DUBAI (Reuters) - A committee investigating a collision between an Iranian tanker and a Chinese freighter has come to diverging conclusions over the causes of the worst oil ship disaster in decades, Iran’s state television reported on Saturday.
The Panama-registered Sanchi, run by Iran’s top oil shipping operator NITC, collided with the CF Crystal, registered in Hong Kong, off the coast of China near Shanghai and the mouth of the Yangtze River Delta on Jan. 6.
The Sanchi sank on Jan. 14 after burning for several days. The entire crew of 30 Iranians and two Bangladeshis, are presumed dead.
“(Representatives of) China and Hong Kong believe that both vessels were to blame, but Iran, Panama and Bangladesh see the veering to the right by the Crystal as the cause of the disaster,” Iran’s state TV quoted Nader Pasandeh, the country’s representative on the investigating committee, as saying.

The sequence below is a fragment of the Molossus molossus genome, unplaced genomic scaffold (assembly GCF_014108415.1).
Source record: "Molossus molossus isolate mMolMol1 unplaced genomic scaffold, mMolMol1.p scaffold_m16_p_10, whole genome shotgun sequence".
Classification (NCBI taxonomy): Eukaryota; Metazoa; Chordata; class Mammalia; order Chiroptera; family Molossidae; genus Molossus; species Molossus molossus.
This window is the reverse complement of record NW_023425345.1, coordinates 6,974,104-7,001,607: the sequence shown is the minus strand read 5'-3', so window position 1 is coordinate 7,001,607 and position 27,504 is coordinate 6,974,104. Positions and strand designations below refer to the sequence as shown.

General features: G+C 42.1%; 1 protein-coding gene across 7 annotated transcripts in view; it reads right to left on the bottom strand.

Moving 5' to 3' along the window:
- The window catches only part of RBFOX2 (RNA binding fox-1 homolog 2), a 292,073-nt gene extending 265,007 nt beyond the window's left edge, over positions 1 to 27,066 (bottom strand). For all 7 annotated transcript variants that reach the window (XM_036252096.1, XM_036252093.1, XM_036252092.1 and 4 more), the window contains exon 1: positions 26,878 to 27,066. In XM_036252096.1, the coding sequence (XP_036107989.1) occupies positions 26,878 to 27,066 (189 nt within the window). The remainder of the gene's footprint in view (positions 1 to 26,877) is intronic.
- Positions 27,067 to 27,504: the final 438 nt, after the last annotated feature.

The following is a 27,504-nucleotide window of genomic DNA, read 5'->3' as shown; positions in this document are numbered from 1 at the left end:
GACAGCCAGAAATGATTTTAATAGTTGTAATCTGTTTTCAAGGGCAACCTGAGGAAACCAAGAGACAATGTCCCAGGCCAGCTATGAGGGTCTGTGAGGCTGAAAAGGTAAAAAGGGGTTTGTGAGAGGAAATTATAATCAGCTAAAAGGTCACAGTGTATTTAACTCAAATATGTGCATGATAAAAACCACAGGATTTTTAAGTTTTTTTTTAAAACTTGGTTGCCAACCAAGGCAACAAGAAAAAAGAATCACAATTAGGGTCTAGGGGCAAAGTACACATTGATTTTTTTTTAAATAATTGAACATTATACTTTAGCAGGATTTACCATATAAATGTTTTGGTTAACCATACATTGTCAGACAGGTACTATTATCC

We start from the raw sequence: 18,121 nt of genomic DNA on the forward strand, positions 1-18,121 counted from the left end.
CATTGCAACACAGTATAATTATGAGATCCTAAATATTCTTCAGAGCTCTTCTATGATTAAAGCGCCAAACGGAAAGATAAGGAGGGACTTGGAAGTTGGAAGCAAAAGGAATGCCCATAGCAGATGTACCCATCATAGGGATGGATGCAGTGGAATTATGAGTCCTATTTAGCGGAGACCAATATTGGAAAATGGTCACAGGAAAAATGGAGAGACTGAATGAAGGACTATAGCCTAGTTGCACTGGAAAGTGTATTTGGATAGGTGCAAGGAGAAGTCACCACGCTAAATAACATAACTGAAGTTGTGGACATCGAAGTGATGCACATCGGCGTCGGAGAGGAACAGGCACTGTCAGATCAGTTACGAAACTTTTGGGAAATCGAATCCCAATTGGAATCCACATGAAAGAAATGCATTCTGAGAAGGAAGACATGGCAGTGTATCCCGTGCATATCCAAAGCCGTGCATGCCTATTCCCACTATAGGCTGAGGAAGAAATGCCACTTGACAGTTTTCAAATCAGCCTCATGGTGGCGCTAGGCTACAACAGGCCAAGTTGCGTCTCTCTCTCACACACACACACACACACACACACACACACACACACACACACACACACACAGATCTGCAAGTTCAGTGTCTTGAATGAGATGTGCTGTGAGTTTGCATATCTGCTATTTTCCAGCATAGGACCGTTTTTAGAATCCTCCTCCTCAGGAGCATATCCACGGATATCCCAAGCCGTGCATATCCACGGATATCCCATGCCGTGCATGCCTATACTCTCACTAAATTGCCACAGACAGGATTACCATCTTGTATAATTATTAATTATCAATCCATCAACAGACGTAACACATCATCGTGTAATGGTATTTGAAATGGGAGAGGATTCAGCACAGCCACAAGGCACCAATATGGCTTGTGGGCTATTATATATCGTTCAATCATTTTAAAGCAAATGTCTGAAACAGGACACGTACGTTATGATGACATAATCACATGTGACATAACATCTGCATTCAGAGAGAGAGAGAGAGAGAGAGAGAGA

Pasandeh later told the television that a court will likely have to rule in the case.
“The issue of the main cause of the disaster is a legal one and it will have to be decided by a court,” he said, without elaborating.
The Sanchi was carrying the equivalent of nearly 1 million barrels of ultra-light crude, plus its own fuel, to South Korea. According to the International Tanker Owners Pollution Federation, the collision led to the worst tanker spill in 35 years.
Reporting by Dubai newsroom; Editing by Clelia Oziel